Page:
Nell of Shorne Mills (Chapter 8, page 1 of 10)


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Chapter 8

The weeks glided by, Drake's arm got mended, but he still lingered on at
Shorne Mills.

There was something in the beauty, the repose, of the place which
fascinated and held him. He was so weary of the world, sore with
disappointment, and shrinking from the pity of his friends who were, as
he knew, dying to commiserate with him over his altered prospects.

The weather was lovely, the air balmy, and for amusement--well, there
was sailing in the _Annie Laurie_, lounging with a pipe on the jetty,
listening, and sometimes talking, to the fishermen and sailors, and
teaching Miss Nell Lorton to ride.

"Not that you need much teaching," he said on the first day they rode
together--that was before his arm was quite right, and Mrs. Lorton
filled the air with her fears and anxieties for his safety. "But you
have 'picked it up,' as they say, and there are one or two hints I may
be able to give you which will make you as perfect a horsewoman as one
would wish to see."

"Isn't 'perfect' rather a big word?" said Nell.

She turned her face to him, and the glory of its young beauty was
heightened by the radiance of the smile which was enthroned on her lips
and shone in her eyes.

He looked at her with unconscious admiration and in silence for a
moment.

"There is no reason why you shouldn't be perfect," he said. "You've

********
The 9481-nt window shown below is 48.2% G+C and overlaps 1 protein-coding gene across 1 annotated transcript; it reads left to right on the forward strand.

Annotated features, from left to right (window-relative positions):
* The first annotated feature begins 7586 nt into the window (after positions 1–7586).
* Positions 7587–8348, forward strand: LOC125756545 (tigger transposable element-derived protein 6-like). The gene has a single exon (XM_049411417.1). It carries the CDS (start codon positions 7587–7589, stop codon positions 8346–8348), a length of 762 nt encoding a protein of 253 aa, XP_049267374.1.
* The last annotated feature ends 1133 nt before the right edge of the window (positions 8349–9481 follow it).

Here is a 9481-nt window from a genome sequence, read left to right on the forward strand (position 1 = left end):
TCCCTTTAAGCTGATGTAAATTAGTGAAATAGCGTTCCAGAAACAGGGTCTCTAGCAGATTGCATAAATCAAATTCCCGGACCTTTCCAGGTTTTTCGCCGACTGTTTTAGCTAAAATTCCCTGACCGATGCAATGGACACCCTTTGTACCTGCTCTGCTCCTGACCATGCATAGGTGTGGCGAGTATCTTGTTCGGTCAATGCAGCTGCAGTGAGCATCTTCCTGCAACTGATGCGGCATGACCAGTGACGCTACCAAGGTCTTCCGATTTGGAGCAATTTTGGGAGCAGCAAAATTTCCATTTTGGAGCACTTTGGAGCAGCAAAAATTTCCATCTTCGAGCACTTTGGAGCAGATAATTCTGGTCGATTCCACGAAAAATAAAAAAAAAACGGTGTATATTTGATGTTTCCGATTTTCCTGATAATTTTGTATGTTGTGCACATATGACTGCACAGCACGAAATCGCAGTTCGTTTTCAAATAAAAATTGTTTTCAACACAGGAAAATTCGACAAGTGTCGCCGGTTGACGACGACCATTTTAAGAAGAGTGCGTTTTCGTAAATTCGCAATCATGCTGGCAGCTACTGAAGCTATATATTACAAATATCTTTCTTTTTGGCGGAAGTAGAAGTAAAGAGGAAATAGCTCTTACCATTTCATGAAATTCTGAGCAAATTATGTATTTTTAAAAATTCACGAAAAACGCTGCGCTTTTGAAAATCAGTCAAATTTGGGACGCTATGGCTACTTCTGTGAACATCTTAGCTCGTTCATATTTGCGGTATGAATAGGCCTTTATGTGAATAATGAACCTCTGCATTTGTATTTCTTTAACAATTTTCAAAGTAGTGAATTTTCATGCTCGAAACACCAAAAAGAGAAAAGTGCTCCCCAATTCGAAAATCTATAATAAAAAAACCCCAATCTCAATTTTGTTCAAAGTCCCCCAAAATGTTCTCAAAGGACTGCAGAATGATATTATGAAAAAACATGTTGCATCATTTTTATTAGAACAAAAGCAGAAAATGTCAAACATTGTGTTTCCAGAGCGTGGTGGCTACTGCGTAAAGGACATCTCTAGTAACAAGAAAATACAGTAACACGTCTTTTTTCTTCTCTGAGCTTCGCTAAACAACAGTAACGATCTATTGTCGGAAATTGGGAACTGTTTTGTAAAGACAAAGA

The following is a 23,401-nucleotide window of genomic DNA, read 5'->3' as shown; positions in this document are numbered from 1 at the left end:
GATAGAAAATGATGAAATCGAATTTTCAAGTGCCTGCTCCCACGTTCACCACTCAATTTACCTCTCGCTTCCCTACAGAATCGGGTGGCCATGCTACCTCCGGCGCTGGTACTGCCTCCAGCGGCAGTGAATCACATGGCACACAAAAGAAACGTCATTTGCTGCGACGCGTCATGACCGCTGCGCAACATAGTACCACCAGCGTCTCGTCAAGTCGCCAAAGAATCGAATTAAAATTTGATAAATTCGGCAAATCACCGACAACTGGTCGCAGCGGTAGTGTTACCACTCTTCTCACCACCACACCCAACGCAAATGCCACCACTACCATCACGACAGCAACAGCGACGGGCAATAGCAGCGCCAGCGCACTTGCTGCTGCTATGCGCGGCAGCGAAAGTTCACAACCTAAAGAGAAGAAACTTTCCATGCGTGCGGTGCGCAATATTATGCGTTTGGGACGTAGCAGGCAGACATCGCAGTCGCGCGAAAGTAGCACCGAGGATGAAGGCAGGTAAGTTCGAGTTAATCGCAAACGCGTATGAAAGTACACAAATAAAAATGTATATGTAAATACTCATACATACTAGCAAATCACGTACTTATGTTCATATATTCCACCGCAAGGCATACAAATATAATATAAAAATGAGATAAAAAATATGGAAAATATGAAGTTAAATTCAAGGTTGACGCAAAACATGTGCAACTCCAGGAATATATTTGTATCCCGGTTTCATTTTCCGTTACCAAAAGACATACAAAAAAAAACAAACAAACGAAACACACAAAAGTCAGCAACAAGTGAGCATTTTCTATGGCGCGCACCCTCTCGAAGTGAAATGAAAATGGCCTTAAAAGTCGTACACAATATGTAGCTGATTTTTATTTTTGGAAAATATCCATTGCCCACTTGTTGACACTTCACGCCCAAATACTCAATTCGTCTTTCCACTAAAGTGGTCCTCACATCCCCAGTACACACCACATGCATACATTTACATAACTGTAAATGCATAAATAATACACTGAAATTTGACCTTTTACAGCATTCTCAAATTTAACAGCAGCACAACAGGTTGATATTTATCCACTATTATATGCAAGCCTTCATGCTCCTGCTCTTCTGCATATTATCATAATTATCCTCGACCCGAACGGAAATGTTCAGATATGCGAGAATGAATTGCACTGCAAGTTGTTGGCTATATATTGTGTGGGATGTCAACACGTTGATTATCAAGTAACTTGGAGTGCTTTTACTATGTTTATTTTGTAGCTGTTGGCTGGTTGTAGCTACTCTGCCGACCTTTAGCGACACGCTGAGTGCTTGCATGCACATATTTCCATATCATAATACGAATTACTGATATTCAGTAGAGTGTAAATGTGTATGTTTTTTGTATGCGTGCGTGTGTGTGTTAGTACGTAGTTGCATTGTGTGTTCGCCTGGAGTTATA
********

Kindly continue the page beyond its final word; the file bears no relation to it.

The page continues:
everything in your favor--youth, health, strength, and no end of pluck."

"I ought to curtsy," said Nell, laughing softly. "But one can't curtsy
on a horse, alas! Please let me off with a bow," and she bent low in the
saddle, with all a girl's pretty irony. "But don't be sparing of those
same hints, please. I really want to learn, and I will be very humble
and meek."

He laughed, as if amused by something.

"I can scarcely fancy you either humble or meek, Miss Nell," he said.
"Hold the reins a little nearer her neck. Like this. See? Then you've
room to pull her if she stumbles; which, by the way, isn't likely. And
you might sit a little closer at the canter. Don't trouble; leave the
pace to the horse."

Nell nodded.

"I know!" she said. "How just being told a thing helps one! I should
like to ride as well as you do. You and the horse seem one."

He was not embarrassed by the compliment.

"Oh, I've ridden all my life," he said, "and under all sorts of
circumstances, on all sorts of horses, and one gets au fait in time.
Now, let her have her head and we'll try a gallop. Don't bear too hard
on her if she pulls--as she may--but ride her on the snaffle as much as
possible."

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